‘There are temples everywhere!’ beamed a visiting professor of history a long time ago. He was referring in particular to his visit to the south of India. That may be the case.
For the countryside people across the subcontinent, the whole of nature is a nourishing shade to relax and unload. Morning and evening, alone or in groups. It’s a matter of cultural convenience at work. Nor could the eco-friendly benefits of the practice to the performer and recipient be denied. It is sustainable, to the highest degree imaginable. And they do it behind the bushes, not over the Taj Mahal.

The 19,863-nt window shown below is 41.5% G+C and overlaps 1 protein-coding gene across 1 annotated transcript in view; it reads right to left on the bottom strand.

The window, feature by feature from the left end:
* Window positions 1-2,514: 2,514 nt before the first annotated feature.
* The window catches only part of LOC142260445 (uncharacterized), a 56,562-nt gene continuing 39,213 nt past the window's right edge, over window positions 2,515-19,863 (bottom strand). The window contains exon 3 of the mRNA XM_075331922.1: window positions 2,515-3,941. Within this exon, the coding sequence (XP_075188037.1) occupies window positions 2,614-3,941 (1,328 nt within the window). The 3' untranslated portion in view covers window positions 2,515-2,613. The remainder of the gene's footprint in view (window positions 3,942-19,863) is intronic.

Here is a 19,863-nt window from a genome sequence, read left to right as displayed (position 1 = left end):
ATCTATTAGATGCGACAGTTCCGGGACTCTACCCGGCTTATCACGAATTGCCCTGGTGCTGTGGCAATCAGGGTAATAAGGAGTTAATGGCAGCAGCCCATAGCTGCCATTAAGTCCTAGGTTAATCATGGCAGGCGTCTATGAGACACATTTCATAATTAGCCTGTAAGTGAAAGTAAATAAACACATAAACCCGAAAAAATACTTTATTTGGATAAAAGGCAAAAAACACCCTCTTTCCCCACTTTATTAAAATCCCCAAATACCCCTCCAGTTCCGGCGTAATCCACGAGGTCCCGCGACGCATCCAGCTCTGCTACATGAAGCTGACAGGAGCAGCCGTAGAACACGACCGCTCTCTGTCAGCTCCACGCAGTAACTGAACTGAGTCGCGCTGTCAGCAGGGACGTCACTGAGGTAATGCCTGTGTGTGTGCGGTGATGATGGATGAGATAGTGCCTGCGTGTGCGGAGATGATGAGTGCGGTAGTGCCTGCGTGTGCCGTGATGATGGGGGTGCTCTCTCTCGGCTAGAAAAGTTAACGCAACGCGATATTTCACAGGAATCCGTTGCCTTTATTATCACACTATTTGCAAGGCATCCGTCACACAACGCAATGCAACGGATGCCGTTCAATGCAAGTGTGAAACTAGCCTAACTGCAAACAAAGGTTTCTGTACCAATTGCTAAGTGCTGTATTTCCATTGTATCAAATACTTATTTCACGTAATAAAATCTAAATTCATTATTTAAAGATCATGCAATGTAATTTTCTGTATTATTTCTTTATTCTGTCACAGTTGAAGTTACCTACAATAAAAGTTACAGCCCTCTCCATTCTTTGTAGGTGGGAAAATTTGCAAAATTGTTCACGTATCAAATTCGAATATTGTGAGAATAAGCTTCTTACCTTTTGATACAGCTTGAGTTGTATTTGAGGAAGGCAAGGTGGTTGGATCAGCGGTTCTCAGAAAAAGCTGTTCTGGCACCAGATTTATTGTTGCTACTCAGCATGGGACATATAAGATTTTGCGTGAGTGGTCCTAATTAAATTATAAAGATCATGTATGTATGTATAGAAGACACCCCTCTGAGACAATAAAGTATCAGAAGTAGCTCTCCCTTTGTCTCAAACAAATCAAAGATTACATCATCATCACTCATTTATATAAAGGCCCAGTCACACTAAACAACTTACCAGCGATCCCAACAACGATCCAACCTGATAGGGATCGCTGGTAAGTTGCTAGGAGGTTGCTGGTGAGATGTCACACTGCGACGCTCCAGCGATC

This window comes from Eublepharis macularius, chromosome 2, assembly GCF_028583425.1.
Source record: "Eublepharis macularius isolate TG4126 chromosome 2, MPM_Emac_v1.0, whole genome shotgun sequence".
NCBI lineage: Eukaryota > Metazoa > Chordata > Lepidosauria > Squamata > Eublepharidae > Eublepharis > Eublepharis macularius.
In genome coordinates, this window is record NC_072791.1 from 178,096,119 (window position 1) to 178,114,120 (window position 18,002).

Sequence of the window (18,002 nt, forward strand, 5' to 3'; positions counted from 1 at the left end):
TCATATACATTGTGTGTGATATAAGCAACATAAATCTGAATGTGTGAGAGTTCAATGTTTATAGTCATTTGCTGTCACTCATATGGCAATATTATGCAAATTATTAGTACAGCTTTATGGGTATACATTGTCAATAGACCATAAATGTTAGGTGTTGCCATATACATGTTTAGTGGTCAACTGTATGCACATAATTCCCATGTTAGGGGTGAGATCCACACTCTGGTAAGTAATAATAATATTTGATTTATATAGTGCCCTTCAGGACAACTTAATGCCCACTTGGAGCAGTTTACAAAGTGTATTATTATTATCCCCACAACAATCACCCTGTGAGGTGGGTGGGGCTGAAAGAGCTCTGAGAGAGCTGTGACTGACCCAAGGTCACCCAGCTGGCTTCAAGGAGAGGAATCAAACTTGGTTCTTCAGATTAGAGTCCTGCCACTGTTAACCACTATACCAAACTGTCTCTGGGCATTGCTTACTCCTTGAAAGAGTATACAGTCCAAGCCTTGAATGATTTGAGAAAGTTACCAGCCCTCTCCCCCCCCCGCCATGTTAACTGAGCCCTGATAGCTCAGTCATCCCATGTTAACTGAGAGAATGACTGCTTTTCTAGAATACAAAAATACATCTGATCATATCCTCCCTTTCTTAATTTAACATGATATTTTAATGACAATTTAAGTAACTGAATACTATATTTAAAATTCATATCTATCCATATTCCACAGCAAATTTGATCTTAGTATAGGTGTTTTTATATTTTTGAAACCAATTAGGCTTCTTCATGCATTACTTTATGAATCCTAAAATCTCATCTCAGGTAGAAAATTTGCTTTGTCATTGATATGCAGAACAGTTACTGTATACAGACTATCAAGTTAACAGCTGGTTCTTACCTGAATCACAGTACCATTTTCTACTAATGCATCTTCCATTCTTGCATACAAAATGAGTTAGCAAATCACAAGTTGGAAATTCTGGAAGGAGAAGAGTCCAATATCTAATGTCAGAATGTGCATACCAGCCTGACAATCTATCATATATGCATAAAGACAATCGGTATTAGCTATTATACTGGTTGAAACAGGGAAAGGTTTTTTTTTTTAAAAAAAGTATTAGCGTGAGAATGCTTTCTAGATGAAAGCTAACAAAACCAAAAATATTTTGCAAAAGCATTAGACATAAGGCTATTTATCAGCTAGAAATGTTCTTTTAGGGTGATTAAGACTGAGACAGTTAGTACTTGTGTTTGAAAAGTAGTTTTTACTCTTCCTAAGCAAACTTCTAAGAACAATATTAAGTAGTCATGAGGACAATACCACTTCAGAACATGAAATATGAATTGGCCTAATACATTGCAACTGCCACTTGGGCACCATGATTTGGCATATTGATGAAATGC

What makes it a practice to look down upon, and denigrate the country itself, is the association with poverty. But we know it has nothing to do with lack of money.
Since all noble Indian cultural practices have mythological stories associated with them, I wonder what story goes with this practice. Which sage’s wrath, or the wrongdoing of a king, denies two pieces of ceramics and makes people go on a daily morning walk?
Culture is that strange bag of practices that range from funny novelties to those bordering on the bizarre and horror. We ought to celebrate our having emerged out of the gory past.